The Queen of Orchids, Grammatophyllum speciosum, is starting to bloom at the Queen Elizabeth II Botanic Park, General Manager John Lawrus said.
The orchid is located behind the Visitors Centre, on the patio.
“Currently, the flower spike is 4-5 feet in length, and may reach up to 8-9 feet in length,” said Mr. Lawrus.
He is hopeful that with the first bloom opening last week, the flowers may last until the upcoming orchid show on Feb. 27-28. “We originally received the orchid in 2003 as a plant that was only about 12 inches in size. It has grown over the years and finally has matured into a blooming-size plant,” he said.
The plant has many common names, such as Queen of Orchids, Tiger Orchid and Sugar Cane Orchid, and is native to South East Asia.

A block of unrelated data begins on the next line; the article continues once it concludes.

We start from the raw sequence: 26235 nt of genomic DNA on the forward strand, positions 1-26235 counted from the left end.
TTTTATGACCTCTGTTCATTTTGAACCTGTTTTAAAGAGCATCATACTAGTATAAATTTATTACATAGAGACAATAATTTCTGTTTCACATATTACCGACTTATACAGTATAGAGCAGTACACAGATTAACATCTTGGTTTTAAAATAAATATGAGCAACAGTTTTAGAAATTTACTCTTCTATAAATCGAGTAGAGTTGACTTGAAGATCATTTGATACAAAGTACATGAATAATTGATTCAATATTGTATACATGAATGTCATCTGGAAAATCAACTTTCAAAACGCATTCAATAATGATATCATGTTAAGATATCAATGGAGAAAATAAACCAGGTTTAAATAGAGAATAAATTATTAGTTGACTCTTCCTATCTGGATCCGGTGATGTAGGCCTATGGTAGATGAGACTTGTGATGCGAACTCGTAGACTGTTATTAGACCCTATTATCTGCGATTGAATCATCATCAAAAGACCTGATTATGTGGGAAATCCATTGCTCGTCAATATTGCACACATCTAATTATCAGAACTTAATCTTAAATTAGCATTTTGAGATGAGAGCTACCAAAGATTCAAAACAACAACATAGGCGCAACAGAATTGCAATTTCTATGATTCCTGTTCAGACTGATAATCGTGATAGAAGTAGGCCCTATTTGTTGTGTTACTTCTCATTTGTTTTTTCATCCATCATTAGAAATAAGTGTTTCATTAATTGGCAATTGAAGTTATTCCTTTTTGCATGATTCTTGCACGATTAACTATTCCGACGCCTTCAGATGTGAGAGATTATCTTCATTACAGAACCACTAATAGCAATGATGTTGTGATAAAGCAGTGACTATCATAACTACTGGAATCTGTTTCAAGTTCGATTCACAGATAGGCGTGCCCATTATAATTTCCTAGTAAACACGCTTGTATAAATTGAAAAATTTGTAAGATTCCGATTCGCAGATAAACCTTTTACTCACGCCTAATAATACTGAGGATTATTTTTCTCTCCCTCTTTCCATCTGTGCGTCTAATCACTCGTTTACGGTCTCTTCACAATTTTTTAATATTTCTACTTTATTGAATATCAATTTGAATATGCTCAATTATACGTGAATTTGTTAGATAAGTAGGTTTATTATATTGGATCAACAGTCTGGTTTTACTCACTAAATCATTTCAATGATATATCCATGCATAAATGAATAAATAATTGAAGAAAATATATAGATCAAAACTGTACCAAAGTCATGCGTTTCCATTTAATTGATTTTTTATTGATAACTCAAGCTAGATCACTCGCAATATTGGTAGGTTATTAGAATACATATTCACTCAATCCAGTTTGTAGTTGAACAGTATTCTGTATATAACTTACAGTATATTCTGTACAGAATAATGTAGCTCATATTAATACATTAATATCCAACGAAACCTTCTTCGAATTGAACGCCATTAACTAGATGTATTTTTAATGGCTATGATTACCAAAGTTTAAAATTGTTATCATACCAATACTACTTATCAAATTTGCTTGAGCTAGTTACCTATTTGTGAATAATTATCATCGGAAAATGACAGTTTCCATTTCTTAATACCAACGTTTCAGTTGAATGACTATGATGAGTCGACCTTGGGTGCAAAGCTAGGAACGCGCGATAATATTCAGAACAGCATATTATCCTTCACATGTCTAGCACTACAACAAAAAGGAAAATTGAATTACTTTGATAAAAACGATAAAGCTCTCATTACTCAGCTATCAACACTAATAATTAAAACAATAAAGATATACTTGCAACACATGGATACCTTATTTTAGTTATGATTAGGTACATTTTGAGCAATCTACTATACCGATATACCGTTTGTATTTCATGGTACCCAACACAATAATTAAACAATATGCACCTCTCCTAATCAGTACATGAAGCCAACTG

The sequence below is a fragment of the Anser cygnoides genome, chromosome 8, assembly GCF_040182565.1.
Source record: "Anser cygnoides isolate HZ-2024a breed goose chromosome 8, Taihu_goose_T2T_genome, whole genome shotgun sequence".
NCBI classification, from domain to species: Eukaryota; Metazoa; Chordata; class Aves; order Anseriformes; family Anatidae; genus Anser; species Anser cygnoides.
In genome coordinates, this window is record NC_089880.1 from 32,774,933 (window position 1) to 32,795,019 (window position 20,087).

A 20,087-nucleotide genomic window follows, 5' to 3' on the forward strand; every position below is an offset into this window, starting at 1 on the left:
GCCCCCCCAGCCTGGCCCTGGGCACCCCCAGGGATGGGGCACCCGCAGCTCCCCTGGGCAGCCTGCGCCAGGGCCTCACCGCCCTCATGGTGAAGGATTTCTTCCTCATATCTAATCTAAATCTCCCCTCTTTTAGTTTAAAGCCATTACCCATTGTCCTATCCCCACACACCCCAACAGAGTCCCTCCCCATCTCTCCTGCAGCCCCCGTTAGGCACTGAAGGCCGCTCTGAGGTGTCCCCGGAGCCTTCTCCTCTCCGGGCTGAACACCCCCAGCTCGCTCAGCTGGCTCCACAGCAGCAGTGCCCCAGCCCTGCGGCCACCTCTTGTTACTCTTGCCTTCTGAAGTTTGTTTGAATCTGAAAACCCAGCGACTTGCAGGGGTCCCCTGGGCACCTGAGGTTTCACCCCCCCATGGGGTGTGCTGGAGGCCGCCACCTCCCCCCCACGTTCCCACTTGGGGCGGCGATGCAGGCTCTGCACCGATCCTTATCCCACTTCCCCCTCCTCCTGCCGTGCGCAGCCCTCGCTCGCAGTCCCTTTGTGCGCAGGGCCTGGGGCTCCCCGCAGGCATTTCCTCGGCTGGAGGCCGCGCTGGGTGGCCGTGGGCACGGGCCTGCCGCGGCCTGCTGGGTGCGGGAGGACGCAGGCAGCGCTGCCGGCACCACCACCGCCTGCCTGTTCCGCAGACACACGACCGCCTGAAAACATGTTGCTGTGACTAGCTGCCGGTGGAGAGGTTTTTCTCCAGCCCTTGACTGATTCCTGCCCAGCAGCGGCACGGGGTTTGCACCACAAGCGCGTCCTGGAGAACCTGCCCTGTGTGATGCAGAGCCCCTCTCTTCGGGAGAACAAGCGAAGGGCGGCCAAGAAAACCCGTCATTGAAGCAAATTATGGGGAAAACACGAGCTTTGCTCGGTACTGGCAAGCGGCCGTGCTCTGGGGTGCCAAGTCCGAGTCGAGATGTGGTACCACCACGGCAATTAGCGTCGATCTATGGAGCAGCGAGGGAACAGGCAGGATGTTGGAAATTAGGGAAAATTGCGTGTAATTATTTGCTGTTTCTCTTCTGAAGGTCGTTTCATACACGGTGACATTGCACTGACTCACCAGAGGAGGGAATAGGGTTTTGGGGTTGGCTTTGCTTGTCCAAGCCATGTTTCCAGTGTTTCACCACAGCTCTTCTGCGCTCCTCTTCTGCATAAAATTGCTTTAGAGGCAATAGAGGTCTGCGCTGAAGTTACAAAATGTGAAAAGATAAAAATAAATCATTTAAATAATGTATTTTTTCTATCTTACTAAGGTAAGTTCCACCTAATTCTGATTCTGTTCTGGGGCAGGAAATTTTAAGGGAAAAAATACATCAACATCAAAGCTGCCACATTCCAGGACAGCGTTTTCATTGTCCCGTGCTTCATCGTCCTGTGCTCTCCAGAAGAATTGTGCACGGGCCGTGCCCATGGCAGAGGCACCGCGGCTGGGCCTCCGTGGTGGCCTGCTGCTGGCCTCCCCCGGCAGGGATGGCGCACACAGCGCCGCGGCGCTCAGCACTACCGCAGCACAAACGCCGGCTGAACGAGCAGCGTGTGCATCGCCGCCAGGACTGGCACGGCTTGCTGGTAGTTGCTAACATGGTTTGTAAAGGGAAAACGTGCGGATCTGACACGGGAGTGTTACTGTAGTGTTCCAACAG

The Royal Botanic Gardens, Kew, in England states that the Queen of Orchids may be the largest of all orchids, featuring immense leafy stems which can each be several meters long.
At maturity, it can flower every two to four years, with flowers lasting for up to two months.
Mr. Lawrus noted the flower spike can grow up to a half inch a day in perfect conditions. “The flowers are also beautifully fragrant, more noticeable in the early morning and late afternoon.
The park’s specimen has been taken care of by nursery staff, headed by Trevor Leslie and volunteer Lisa Brodlie.
“Please only take pictures and do not touch,” said Mr. Lawrus. “This will allow all visitors a chance to see this beauty for the month of February.”